“An Island Called Home: Returning to Jewish Cuba” offers not only profiles of Jews who live in Cuba, but details the author’s own history - wherein she, at age 5, left Cuba with her family at the time of the 1959 revolution.
She tells she was surprised about how Cuban Jews try to preserve the past. A lot of young people are willing to emigrate to Israel. Many times in the book, people mention the absence of anti-Semitism in Cuba. The anthropologists explains, people in Cuba / in the Caribbean are more tolerant:
Definitely it is helpful to Jews if they live in a culture that’s more secular than in a culture that’s heavily Catholic and Christian - especially if that culture continues to say the Jews killed Christ. This kind of thing does not exactly create good feeling toward the Jews. …
But we can’t give full credit to the revolution for this, because even before ‘59, Jews did not experience anti-Semitism, based on the stories that I heard from my family, my Polish grandmother. When she arrived, she said it was such a breath of fresh air from Poland that she just - people didn’t have the anti-Jewish stereotypes that they did in Poland and elsewhere in Europe.
So it was like a fresh slate. That was part of it, and I think the Caribbean is different, too, in that the African influence on Cuba is very important. The African religions are much more open and tolerant of difference.
According to the Miami Herald, the book is “a narrative that tugs at the heart": It’s a collection of anecdotes and observations accompanied by black and white images shot by Cuba-based photographer Humberto Mayol:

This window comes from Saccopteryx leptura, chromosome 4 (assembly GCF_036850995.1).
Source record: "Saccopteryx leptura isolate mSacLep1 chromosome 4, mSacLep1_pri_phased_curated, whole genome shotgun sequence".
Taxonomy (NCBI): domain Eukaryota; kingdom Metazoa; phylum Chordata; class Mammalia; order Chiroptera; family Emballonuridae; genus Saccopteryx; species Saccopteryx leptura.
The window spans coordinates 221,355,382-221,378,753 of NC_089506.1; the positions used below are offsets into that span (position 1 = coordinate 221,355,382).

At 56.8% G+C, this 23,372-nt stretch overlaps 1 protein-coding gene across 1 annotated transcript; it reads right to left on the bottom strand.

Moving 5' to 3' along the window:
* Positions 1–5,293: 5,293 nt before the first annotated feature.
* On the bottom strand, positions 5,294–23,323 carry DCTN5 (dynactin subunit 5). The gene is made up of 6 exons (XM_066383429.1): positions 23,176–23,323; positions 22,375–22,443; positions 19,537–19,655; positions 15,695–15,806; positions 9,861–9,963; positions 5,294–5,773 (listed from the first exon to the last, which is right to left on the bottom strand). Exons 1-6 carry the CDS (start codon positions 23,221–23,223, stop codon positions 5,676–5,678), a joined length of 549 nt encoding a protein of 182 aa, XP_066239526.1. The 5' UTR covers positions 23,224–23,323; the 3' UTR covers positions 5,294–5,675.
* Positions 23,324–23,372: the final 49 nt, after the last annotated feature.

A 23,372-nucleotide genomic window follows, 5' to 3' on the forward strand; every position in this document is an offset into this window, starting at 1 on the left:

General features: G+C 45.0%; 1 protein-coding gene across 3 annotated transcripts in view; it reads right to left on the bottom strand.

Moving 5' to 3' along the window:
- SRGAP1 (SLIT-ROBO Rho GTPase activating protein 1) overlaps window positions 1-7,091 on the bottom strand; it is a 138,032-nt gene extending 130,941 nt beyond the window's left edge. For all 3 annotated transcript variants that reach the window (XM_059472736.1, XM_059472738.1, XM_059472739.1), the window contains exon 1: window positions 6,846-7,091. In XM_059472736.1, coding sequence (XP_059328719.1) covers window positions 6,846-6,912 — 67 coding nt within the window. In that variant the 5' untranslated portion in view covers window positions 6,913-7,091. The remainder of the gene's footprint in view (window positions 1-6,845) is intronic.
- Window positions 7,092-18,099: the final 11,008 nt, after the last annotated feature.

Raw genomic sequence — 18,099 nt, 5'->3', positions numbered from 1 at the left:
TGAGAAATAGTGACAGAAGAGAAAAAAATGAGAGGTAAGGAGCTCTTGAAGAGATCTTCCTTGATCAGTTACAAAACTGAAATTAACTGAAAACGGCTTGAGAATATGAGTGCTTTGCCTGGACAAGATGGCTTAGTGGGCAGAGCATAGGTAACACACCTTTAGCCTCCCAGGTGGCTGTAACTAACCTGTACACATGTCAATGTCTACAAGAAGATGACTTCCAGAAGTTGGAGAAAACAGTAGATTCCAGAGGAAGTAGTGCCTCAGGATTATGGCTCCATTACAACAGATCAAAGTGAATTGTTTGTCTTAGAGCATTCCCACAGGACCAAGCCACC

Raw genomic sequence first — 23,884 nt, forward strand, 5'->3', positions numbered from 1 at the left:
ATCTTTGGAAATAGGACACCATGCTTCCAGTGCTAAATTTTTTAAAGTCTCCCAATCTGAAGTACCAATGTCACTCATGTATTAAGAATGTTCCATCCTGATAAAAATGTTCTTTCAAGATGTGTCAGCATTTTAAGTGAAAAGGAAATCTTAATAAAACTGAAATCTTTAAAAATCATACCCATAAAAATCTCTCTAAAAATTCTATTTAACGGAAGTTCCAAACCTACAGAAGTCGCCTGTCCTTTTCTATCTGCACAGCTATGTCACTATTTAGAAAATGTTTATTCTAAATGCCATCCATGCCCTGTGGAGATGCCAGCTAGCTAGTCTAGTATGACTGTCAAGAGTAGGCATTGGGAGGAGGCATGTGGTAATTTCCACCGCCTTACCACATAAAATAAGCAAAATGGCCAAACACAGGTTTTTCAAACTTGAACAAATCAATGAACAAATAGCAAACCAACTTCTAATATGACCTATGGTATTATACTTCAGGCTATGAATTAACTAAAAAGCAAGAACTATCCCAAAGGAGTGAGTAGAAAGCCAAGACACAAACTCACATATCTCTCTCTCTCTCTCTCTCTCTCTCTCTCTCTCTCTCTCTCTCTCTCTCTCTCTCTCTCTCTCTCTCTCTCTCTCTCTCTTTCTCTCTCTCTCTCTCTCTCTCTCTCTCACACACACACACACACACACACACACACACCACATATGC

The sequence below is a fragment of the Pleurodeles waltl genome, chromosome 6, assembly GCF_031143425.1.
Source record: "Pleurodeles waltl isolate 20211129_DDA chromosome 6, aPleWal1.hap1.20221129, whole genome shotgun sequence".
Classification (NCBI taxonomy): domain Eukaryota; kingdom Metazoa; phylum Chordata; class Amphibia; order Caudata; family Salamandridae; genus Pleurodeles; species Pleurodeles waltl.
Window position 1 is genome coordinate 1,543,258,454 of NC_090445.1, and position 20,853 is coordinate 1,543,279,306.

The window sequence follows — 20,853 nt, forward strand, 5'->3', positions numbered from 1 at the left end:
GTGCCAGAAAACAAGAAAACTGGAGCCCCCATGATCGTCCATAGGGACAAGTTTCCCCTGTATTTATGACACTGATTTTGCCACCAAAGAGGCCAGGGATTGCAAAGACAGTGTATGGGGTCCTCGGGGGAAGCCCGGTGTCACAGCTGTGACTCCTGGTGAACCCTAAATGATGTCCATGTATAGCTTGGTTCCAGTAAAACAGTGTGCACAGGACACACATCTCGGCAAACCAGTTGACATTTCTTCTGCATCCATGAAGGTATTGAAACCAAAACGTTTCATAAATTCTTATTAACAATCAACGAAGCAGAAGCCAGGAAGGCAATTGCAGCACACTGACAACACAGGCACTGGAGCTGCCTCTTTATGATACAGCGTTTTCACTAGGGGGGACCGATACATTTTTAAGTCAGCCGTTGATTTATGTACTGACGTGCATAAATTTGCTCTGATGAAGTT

In many respects, this may be Behar’s most personal work. The University of Michigan anthropology professor has written poems and essays about the nostalgia, grief and displacement of exile. She was also awarded a MacArthur Foundation ‘’genius'’ grant 18 years ago and even has a short feature film about Cuban Sephardic Jews, Adio Kerida, to her credit. But here she lovingly intertwines her own thoughts and feelings with the more analytical observations of her profession. The result: a narrative that tugs at the heart.
On her own website, she describes herself as a “cultural anthropologist who specializes in homesickness":
I’m a memoirist who suffered from amnesia as a child after leaving Cuba. That must be why I’m obsessed with remembering and all the ways that history leaves traces on how we live in the present.
She has also started writing a web diary (a web1.0 blog)